Anonymisation in relation to personal data, means the irreversible process of transforming or converting personal data to a form in which a data principal cannot be identified, meeting the standards specified by the Authority.

Personal data has been defined under the Act as under

“Personal data” means data about or relating to a natural person who is directly or indirectly identifiable, having regard to any characteristic, trait, attribute or any other feature of the identity of such natural person, or any combination of such features, or any combination of such features with any other information;

Both these sections need to be elaborated in the rules indicating what is not a personal data and what does not constitute “Anonymisation”.

Additionally the “Codes of Practice” which will cover the substantial aspects of the regulation also “Within 12 months” from the date of notification.

The Government may chose different notification dates for “Notifying the Grounds of Processing as per Section 97(5) and the code of practice as per Section 97(6).

The rules regarding Cross border restrictions for transfer would be notified on a searate date  as per Section 97(7)

The residual regulations would be notified within  18 months of the notified date as per Section  97(8) and this date may be different from the date under 97(7).

The entire road map as per Chapter XIV  is captured here

In the industry there is already some efforts to provide inputs to the Government on how the regulatory process needs to be streamlined. The effort  of select private entities to be part of the regulatory process is to be appreciated though excessive concern is not warranted. For Government legislation is a day to day affair and the officials are well equipped to go through the process systematically.

We may however continue to provide inputs on some of the more technical and legal features of the regulations.

Naavi

 

 

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Is Data Governance a subset of Data Protection or is it the Vice Versa?

So far discussions on Data Governance was restricted to the Big Data players. The Data Security professionals were more focussed on “Data Security” and everything else took a secondary place.

In organizations pursuing GDPR compliance, the DPOs became key senior executives reporting directly to the CEO and called all the shots when it came to inter departmental conflicts such as whether a new client or process has to be onboarded.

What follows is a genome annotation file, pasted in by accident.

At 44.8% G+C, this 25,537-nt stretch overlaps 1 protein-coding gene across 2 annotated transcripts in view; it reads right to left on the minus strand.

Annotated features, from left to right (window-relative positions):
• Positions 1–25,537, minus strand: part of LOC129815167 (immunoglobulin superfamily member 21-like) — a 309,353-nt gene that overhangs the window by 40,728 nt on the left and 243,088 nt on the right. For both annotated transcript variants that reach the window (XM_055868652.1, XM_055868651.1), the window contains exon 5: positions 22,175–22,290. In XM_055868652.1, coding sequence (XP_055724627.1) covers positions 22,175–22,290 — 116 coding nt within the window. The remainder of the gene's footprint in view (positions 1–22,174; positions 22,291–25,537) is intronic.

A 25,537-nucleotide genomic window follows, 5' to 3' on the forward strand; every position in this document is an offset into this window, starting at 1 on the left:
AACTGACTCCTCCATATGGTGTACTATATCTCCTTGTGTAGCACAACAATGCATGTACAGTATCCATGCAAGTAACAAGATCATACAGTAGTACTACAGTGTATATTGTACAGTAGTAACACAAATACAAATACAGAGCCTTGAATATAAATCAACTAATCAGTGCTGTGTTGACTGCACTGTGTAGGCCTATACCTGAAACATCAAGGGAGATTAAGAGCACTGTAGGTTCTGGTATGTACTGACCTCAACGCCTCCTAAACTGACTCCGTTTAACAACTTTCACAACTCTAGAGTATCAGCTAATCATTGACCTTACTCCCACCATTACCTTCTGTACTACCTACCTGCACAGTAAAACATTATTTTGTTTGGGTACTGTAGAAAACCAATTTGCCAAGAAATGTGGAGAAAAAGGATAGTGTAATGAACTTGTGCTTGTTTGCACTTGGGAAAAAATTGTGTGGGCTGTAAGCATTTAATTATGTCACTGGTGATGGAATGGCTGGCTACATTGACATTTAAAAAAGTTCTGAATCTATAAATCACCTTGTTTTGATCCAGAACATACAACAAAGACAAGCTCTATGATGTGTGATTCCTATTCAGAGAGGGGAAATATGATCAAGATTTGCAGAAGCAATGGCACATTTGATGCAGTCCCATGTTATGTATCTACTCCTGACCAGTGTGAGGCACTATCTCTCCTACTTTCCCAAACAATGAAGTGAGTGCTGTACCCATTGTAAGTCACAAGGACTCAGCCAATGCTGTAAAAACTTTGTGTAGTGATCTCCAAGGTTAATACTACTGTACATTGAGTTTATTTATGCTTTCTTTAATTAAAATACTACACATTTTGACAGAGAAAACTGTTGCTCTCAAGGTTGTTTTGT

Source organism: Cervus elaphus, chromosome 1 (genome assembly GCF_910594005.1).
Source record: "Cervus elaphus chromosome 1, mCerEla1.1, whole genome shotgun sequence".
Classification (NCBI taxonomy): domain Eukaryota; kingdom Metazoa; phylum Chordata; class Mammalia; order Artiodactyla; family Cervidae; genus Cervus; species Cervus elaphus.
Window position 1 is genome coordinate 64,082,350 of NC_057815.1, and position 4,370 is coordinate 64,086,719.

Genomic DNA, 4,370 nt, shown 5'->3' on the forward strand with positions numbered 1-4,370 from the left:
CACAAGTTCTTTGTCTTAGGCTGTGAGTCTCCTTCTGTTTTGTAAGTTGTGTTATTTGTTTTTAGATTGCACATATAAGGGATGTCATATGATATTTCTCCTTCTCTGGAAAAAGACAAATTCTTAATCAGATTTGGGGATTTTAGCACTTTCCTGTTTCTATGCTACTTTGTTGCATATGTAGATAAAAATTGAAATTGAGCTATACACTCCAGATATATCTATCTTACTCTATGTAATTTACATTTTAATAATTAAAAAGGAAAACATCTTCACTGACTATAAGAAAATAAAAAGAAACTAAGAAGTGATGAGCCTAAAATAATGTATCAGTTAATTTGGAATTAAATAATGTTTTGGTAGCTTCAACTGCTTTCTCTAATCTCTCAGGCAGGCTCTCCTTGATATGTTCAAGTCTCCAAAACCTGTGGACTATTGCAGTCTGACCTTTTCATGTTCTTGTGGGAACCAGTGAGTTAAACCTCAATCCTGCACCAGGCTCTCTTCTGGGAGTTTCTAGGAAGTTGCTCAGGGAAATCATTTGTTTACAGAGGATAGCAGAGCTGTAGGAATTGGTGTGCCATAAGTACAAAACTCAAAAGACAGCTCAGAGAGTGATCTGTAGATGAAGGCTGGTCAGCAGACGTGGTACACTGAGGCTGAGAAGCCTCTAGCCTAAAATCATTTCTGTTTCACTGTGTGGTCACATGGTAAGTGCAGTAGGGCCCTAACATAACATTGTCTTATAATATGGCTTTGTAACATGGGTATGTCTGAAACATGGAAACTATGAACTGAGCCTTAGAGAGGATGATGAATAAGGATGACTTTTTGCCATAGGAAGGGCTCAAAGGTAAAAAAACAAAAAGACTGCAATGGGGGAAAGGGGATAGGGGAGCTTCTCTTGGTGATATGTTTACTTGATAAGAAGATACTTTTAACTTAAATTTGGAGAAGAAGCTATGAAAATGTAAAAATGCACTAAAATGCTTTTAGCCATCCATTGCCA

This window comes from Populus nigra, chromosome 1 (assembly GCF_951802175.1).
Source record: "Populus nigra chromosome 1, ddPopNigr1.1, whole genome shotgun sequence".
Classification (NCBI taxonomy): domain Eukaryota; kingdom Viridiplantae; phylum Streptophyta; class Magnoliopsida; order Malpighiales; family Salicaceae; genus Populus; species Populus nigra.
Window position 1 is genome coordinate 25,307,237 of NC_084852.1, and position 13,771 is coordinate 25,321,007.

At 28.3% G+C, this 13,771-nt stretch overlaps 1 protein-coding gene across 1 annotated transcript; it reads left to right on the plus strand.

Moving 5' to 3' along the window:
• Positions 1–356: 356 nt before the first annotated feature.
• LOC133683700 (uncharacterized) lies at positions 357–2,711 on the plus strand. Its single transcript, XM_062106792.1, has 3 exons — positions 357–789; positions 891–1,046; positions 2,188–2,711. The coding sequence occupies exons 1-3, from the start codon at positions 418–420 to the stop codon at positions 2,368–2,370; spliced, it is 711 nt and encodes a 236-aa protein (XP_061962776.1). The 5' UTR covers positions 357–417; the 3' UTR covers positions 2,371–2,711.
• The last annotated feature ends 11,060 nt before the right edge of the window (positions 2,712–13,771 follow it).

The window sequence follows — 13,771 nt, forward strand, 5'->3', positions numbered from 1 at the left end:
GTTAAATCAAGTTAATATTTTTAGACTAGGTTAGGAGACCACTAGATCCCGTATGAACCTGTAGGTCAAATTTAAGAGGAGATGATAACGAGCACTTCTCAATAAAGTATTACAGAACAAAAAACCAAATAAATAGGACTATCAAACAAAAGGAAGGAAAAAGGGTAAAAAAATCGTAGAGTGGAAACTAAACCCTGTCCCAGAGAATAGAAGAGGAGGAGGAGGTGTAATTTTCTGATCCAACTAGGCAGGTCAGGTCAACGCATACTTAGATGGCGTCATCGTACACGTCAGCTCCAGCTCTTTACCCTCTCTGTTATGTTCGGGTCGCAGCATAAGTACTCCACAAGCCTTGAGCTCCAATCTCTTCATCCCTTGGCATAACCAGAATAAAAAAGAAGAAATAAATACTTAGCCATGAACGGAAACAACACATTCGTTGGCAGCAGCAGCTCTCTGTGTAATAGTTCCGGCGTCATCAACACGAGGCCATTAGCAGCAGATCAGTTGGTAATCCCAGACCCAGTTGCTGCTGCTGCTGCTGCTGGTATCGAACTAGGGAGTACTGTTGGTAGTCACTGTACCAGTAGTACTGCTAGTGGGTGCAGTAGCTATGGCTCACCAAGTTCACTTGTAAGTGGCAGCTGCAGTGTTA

Slowly the Data Governance is regaining its voice and now discussions are on about how Data Governance and Data Protection should co-exist.

The Data Governance approach is basically to look at “Data” as an “Asset” of an organization. In management parlance, any asset  may be bought as raw material, converted into a finished product and re-sold. The “Value addition” which maximizes the finished product price realization and reduces the cost of inputs is the responsibility of managers. The “Productivity” of every production parameter as well as the “Raw Material itself during the processing” is the key focus of the data managers.

Since every asset of the Company has to be protected from loss or pilferage, it was necessary to consider “Security of Data” as one of the parameters that the Data Governance Manager was expected to consider as part of his responsibility.

Even if the “Security” required was of the highest order, the  productivity of the “Asset” was still the key and “Security without Productivity” was not the preferred objective.

However, when Data Security professionals came to rule the corporate decision making, there was a new found empowerment to the data protection professionals some of whom might have considered overplaying their part because the GDPR imposed blinding fines.

The discussion was therefore whether “Security at all costs” even with lesser productivity of the asset was the way to approach the Data Security and Data Governance functions.

The CEO therefore had a new problem of balancing the two functions and ensure the business interests of the organizations.

Though as consultants, we did emphasize that there was “Legitimate Interest” of an organization that could be considered while adopting the stringent data protection regulations under GDPR, soem consultants coming entirely from the legal background were paranoid with the regulatory aspect that the “Legitimate Interest” was very much diluted. Some of the Supervisory authorities including perhaps ICO of UK also supported some impractical views of how to interpret the Data Protection Principles.